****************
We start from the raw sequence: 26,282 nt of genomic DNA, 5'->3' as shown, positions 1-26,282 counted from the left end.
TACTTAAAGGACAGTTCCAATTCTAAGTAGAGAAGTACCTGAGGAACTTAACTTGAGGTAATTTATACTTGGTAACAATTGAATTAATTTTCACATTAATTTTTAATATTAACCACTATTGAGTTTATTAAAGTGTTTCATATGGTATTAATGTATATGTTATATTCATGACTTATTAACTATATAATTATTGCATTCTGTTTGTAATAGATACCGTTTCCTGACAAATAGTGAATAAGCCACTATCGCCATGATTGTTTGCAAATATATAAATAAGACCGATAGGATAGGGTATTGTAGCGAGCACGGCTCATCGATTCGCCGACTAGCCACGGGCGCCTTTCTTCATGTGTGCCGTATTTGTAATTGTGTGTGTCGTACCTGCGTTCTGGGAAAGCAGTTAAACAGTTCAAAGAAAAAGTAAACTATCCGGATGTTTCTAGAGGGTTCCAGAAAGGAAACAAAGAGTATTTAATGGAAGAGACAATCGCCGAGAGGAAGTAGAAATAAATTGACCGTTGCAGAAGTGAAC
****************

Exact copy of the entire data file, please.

We start from the raw sequence: 26,282 nt of genomic DNA, 5'->3' as shown, positions 1-26,282 counted from the left end.
TACTTAAAGGACAGTTCCAATTCTAAGTAGAGAAGTACCTGAGGAACTTAACTTGAGGTAATTTATACTTGGTAACAATTGAATTAATTTTCACATTAATTTTTAATATTAACCACTATTGAGTTTATTAAAGTGTTTCATATGGTATTAATGTATATGTTATATTCATGACTTATTAACTATATAATTATTGCATTCTGTTTGTAATAGATACCGTTTCCTGACAAATAGTGAATAAGCCACTATCGCCATGATTGTTTGCAAATATATAAATAAGACCGATAGGATAGGGTATTGTAGCGAGCACGGCTCATCGATTCGCCGACTAGCCACGGGCGCCTTTCTTCATGTGTGCCGTATTTGTAATTGTGTGTGTCGTACCTGCGTTCTGGGAAAGCAGTTAAACAGTTCAAAGAAAAAGTAAACTATCCGGATGTTTCTAGAGGGTTCCAGAAAGGAAACAAAGAGTATTTAATGGAAGAGACAATCGCCGAGAGGAAGTAGAAATAAATTGACCGTTGCAGAAGTGAAC